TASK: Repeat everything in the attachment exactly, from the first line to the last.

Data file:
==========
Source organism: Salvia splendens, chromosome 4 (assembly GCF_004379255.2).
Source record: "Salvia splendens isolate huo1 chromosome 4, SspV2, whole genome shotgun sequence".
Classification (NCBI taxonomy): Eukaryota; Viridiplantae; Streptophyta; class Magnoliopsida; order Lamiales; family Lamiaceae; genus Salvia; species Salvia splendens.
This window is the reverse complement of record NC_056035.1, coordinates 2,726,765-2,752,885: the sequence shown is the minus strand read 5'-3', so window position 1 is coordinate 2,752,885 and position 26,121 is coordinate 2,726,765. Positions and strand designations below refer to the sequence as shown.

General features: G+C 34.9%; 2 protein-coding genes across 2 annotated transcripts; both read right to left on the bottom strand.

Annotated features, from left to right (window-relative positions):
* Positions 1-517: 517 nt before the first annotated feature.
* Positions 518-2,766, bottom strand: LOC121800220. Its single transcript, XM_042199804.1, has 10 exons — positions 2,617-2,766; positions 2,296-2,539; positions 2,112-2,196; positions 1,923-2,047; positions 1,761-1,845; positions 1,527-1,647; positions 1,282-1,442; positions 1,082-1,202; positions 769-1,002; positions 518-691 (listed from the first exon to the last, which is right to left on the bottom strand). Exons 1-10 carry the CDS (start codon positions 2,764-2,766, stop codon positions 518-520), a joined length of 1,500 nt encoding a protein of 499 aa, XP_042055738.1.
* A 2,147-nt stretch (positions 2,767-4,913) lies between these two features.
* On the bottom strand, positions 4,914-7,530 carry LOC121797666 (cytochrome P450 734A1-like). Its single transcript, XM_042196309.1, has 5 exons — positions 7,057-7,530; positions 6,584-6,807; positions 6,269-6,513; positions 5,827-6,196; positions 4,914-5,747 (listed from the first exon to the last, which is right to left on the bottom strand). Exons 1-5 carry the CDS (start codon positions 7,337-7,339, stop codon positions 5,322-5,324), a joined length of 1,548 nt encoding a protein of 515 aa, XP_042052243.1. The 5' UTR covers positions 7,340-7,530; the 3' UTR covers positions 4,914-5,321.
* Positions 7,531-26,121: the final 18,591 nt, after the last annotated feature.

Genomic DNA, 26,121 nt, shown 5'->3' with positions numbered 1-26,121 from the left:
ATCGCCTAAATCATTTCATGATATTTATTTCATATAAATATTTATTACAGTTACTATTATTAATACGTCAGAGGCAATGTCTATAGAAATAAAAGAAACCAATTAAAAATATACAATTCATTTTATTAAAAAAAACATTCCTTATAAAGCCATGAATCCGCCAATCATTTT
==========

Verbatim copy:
Source organism: Salvia splendens, chromosome 4 (assembly GCF_004379255.2).
Source record: "Salvia splendens isolate huo1 chromosome 4, SspV2, whole genome shotgun sequence".
Classification (NCBI taxonomy): Eukaryota; Viridiplantae; Streptophyta; class Magnoliopsida; order Lamiales; family Lamiaceae; genus Salvia; species Salvia splendens.
This window is the reverse complement of record NC_056035.1, coordinates 2,726,765-2,752,885: the sequence shown is the minus strand read 5'-3', so window position 1 is coordinate 2,752,885 and position 26,121 is coordinate 2,726,765. Positions and strand designations below refer to the sequence as shown.

General features: G+C 34.9%; 2 protein-coding genes across 2 annotated transcripts; both read right to left on the bottom strand.

Annotated features, from left to right (window-relative positions):
* Positions 1-517: 517 nt before the first annotated feature.
* Positions 518-2,766, bottom strand: LOC121800220. Its single transcript, XM_042199804.1, has 10 exons — positions 2,617-2,766; positions 2,296-2,539; positions 2,112-2,196; positions 1,923-2,047; positions 1,761-1,845; positions 1,527-1,647; positions 1,282-1,442; positions 1,082-1,202; positions 769-1,002; positions 518-691 (listed from the first exon to the last, which is right to left on the bottom strand). Exons 1-10 carry the CDS (start codon positions 2,764-2,766, stop codon positions 518-520), a joined length of 1,500 nt encoding a protein of 499 aa, XP_042055738.1.
* A 2,147-nt stretch (positions 2,767-4,913) lies between these two features.
* On the bottom strand, positions 4,914-7,530 carry LOC121797666 (cytochrome P450 734A1-like). Its single transcript, XM_042196309.1, has 5 exons — positions 7,057-7,530; positions 6,584-6,807; positions 6,269-6,513; positions 5,827-6,196; positions 4,914-5,747 (listed from the first exon to the last, which is right to left on the bottom strand). Exons 1-5 carry the CDS (start codon positions 7,337-7,339, stop codon positions 5,322-5,324), a joined length of 1,548 nt encoding a protein of 515 aa, XP_042052243.1. The 5' UTR covers positions 7,340-7,530; the 3' UTR covers positions 4,914-5,321.
* Positions 7,531-26,121: the final 18,591 nt, after the last annotated feature.

Genomic DNA, 26,121 nt, shown 5'->3' with positions numbered 1-26,121 from the left:
ATCGCCTAAATCATTTCATGATATTTATTTCATATAAATATTTATTACAGTTACTATTATTAATACGTCAGAGGCAATGTCTATAGAAATAAAAGAAACCAATTAAAAATATACAATTCATTTTATTAAAAAAAACATTCCTTATAAAGCCATGAATCCGCCAATCATTTT